This interactive includes a map and tables that highlight the increases in health insurance coverage through Medicaid and the Marketplaces as well as the increased federal funding that resulted from the implementation of the ACA.
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This fact sheet provides data on Medicaid’s role in Louisiana. It describes how ending the enhanced match for Medicaid expansion and implementing a per capita cap or block grant would affect Louisiana.
This fact sheet provides data on Medicaid’s role in Kentucky. It describes how ending the enhanced match for Medicaid expansion and implementing a per capita cap or block grant would affect Kentucky.
This brief provides examples of how the changes proposed in the Better Care Reconciliation Act of 2017 (BCRA) would affect real people currently receiving Medicaid or marketplace coverage.
Better Care Reconciliation Act (BCRA): State-by-State Estimates of Reductions in Federal Medicaid Funding
This brief provides national and state-by-state estimates of the reductions in federal spending under the Better Care Reconciliation Act for the period 2020-2029 and for 2029 in order to see the full effect of policy changes over a ten-year period.
This issue brief raises three key questions for consideration if using Medicaid to wrap around private coverage is going to be considered as an alternative to the ACA’s Medicaid expansion under the BCRA. We draw on existing information about state Medicaid premium assistance programs to date, the administrative complexity involved, and the financing implications of premium assistance programs.
Medicaid provides health insurance coverage for about one in five Americans and is the largest payer for long-term care services in the community and nursing homes. Efforts in 2017 to repeal and replace the Affordable Care Act (ACA) and cap federal financing for Medicaid were unsuccessful but help to set the stage for 2018. As 2018 begins, there is a focus on administrative actions using Medicaid Section 1115 demonstration waivers, state actions on Medicaid expansion, and funding for the Children’s Health Insurance Program (CHIP) and other federal health care priorities. Medicaid in 2018 is also likely to continue to be part of both federal and state budget deliberations. Pressures to control the federal deficit may reignite efforts to reduce or cap federal Medicaid spending. In addition, Governors will soon release proposed budgets for state FY 2019 that will need to account for uncertainty around CHIP and Medicaid, changes in the economy and the effects of the recent tax legislation as well as funding for rising prescription drugs and initiatives to combat the opioid epidemic. This brief examines these issues.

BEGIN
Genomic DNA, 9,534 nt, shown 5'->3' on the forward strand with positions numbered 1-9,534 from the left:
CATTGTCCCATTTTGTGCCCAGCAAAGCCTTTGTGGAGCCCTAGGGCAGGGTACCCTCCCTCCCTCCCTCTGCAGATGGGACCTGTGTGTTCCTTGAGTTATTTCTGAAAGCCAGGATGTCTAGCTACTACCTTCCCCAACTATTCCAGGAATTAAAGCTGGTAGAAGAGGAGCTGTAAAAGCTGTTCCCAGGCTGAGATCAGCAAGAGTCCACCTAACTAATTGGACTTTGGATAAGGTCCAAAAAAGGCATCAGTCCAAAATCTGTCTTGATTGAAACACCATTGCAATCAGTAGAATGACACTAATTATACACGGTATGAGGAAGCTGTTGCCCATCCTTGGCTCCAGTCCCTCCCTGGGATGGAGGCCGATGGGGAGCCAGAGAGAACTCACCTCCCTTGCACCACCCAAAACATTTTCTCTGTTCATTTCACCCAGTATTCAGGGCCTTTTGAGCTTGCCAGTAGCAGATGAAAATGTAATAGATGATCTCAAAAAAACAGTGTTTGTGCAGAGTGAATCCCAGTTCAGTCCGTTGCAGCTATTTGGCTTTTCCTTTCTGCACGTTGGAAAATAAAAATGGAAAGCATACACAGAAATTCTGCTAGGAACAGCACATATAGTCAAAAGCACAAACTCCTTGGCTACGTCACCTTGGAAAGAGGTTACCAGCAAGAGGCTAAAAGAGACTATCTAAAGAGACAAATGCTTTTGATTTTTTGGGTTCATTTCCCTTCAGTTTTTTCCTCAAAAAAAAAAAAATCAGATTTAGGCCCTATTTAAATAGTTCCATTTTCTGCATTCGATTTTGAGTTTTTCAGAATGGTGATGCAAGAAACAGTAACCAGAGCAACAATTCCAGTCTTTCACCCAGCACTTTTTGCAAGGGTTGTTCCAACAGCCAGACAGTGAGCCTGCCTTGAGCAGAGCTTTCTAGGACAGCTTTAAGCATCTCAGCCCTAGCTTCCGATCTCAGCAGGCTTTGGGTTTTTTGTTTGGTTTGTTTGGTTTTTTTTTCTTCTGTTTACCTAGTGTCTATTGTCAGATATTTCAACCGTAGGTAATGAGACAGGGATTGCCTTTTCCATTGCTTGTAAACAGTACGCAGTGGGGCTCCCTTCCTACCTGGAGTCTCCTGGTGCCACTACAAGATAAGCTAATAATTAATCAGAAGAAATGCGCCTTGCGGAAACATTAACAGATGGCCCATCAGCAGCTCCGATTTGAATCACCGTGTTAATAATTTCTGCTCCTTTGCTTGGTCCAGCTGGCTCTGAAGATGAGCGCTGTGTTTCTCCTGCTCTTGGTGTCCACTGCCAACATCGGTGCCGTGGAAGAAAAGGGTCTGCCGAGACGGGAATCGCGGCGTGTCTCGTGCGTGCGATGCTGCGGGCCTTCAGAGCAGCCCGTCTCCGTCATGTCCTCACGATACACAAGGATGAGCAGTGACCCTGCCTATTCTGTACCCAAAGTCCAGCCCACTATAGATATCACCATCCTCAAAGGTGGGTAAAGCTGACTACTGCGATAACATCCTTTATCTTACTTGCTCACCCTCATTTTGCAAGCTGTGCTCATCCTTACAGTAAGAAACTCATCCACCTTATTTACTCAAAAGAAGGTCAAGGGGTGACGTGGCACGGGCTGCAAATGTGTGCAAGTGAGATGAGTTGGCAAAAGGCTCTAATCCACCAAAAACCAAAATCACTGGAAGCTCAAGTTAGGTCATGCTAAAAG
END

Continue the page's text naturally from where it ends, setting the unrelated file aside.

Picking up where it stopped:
The Graham-Cassidy proposal to repeal and replace the Affordable Care Act (ACA) is reviving the federal health reform debate and could come up for a vote in the Senate before the budget reconciliation authority expires on September 30. This fact sheet describes five ways in which the proposal revamps and cuts Medicaid, redistributes federal funds across states and eliminates coverage for millions of poor Americans.
Medicaid Managed Care Plans and Access to Care: Results from the Kaiser Family Foundation 2017 Survey of Medicaid Managed Care Plans
Managed care organizations (MCOs) cover nearly two-thirds of all Medicaid beneficiaries nationwide, making managed care the nation’s dominant delivery system for Medicaid enrollees. As the entities responsible for providing comprehensive Medicaid benefits to enrollees by contracting with providers, managed care plans play a critical role in shaping access to care for Medicaid enrollees. Many plan actions are dictated by state policy or contracting requirements; however, plans also have some flexibility to design payment and delivery systems and structure enrollees’ experiences using their coverage. To understand how Medicaid managed care plans approach access to care and the challenges they face in ensuring such access, the Kaiser Family Foundation conducted a survey of plans in 2017.
Medicaid and CHIP Eligibility, Enrollment, Renewal, and Cost Sharing Policies as of January 2018: Findings from a 50-State Survey
This 16th annual 50-state survey provides data on Medicaid and the Children’s Health Insurance Program (CHIP) eligibility, enrollment, renewal and cost sharing policies as of January 2018. It takes stock of how the programs have evolved as the fifth year of implementation of the Affordable Care Act (ACA) begins, discusses policy changes made during 2017, and looks ahead to issues that may affect state policies moving forward. It is based on a survey of state Medicaid and CHIP officials conducted by the Kaiser Family Foundation and the Georgetown University Center for Children and Families. State data are available in Appendix Tables 1-20.